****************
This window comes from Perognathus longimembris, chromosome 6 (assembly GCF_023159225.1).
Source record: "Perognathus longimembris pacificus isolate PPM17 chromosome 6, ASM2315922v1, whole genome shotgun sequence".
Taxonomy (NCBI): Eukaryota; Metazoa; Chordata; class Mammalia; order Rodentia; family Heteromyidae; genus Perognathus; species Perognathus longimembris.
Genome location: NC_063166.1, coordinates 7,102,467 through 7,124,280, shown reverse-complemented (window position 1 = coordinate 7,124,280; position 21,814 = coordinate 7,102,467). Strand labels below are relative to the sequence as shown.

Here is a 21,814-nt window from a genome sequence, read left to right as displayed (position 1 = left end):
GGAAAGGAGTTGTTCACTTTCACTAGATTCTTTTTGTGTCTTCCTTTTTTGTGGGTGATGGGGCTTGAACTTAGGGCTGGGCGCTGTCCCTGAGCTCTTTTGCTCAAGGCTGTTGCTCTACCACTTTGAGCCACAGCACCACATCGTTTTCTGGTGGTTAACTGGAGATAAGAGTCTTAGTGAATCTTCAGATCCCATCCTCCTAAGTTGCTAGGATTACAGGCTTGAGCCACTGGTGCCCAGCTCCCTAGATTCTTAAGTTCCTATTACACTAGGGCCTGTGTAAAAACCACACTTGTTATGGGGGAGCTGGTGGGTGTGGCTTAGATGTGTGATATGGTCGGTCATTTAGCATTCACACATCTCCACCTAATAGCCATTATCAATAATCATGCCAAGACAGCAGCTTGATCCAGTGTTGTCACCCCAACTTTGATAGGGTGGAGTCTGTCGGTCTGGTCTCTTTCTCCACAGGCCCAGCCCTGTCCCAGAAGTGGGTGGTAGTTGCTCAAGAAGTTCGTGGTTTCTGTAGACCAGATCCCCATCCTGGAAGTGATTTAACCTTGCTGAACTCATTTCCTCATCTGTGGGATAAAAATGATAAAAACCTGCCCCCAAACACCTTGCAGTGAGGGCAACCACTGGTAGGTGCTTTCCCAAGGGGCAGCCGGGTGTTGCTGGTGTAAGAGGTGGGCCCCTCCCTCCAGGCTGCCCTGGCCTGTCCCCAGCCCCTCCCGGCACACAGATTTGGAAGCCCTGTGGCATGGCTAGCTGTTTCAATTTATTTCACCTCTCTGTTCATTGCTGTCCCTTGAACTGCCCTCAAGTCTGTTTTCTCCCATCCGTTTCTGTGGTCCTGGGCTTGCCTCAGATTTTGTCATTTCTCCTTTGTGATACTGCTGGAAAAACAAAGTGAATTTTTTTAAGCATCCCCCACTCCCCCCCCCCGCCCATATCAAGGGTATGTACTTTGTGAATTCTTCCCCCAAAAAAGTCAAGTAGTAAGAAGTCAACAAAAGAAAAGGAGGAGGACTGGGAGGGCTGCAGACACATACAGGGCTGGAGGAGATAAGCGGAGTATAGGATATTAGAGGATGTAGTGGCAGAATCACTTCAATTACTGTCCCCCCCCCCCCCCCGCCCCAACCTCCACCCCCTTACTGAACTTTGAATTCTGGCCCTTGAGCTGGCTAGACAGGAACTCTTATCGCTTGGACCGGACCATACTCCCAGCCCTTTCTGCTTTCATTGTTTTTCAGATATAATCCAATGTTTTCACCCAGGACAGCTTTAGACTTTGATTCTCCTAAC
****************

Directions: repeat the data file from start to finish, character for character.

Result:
This window comes from Perognathus longimembris, chromosome 6 (assembly GCF_023159225.1).
Source record: "Perognathus longimembris pacificus isolate PPM17 chromosome 6, ASM2315922v1, whole genome shotgun sequence".
Taxonomy (NCBI): Eukaryota; Metazoa; Chordata; class Mammalia; order Rodentia; family Heteromyidae; genus Perognathus; species Perognathus longimembris.
Genome location: NC_063166.1, coordinates 7,102,467 through 7,124,280, shown reverse-complemented (window position 1 = coordinate 7,124,280; position 21,814 = coordinate 7,102,467). Strand labels below are relative to the sequence as shown.

Here is a 21,814-nt window from a genome sequence, read left to right as displayed (position 1 = left end):
GGAAAGGAGTTGTTCACTTTCACTAGATTCTTTTTGTGTCTTCCTTTTTTGTGGGTGATGGGGCTTGAACTTAGGGCTGGGCGCTGTCCCTGAGCTCTTTTGCTCAAGGCTGTTGCTCTACCACTTTGAGCCACAGCACCACATCGTTTTCTGGTGGTTAACTGGAGATAAGAGTCTTAGTGAATCTTCAGATCCCATCCTCCTAAGTTGCTAGGATTACAGGCTTGAGCCACTGGTGCCCAGCTCCCTAGATTCTTAAGTTCCTATTACACTAGGGCCTGTGTAAAAACCACACTTGTTATGGGGGAGCTGGTGGGTGTGGCTTAGATGTGTGATATGGTCGGTCATTTAGCATTCACACATCTCCACCTAATAGCCATTATCAATAATCATGCCAAGACAGCAGCTTGATCCAGTGTTGTCACCCCAACTTTGATAGGGTGGAGTCTGTCGGTCTGGTCTCTTTCTCCACAGGCCCAGCCCTGTCCCAGAAGTGGGTGGTAGTTGCTCAAGAAGTTCGTGGTTTCTGTAGACCAGATCCCCATCCTGGAAGTGATTTAACCTTGCTGAACTCATTTCCTCATCTGTGGGATAAAAATGATAAAAACCTGCCCCCAAACACCTTGCAGTGAGGGCAACCACTGGTAGGTGCTTTCCCAAGGGGCAGCCGGGTGTTGCTGGTGTAAGAGGTGGGCCCCTCCCTCCAGGCTGCCCTGGCCTGTCCCCAGCCCCTCCCGGCACACAGATTTGGAAGCCCTGTGGCATGGCTAGCTGTTTCAATTTATTTCACCTCTCTGTTCATTGCTGTCCCTTGAACTGCCCTCAAGTCTGTTTTCTCCCATCCGTTTCTGTGGTCCTGGGCTTGCCTCAGATTTTGTCATTTCTCCTTTGTGATACTGCTGGAAAAACAAAGTGAATTTTTTTAAGCATCCCCCACTCCCCCCCCCCGCCCATATCAAGGGTATGTACTTTGTGAATTCTTCCCCCAAAAAAGTCAAGTAGTAAGAAGTCAACAAAAGAAAAGGAGGAGGACTGGGAGGGCTGCAGACACATACAGGGCTGGAGGAGATAAGCGGAGTATAGGATATTAGAGGATGTAGTGGCAGAATCACTTCAATTACTGTCCCCCCCCCCCCCCCGCCCCAACCTCCACCCCCTTACTGAACTTTGAATTCTGGCCCTTGAGCTGGCTAGACAGGAACTCTTATCGCTTGGACCGGACCATACTCCCAGCCCTTTCTGCTTTCATTGTTTTTCAGATATAATCCAATGTTTTCACCCAGGACAGCTTTAGACTTTGATTCTCCTAAC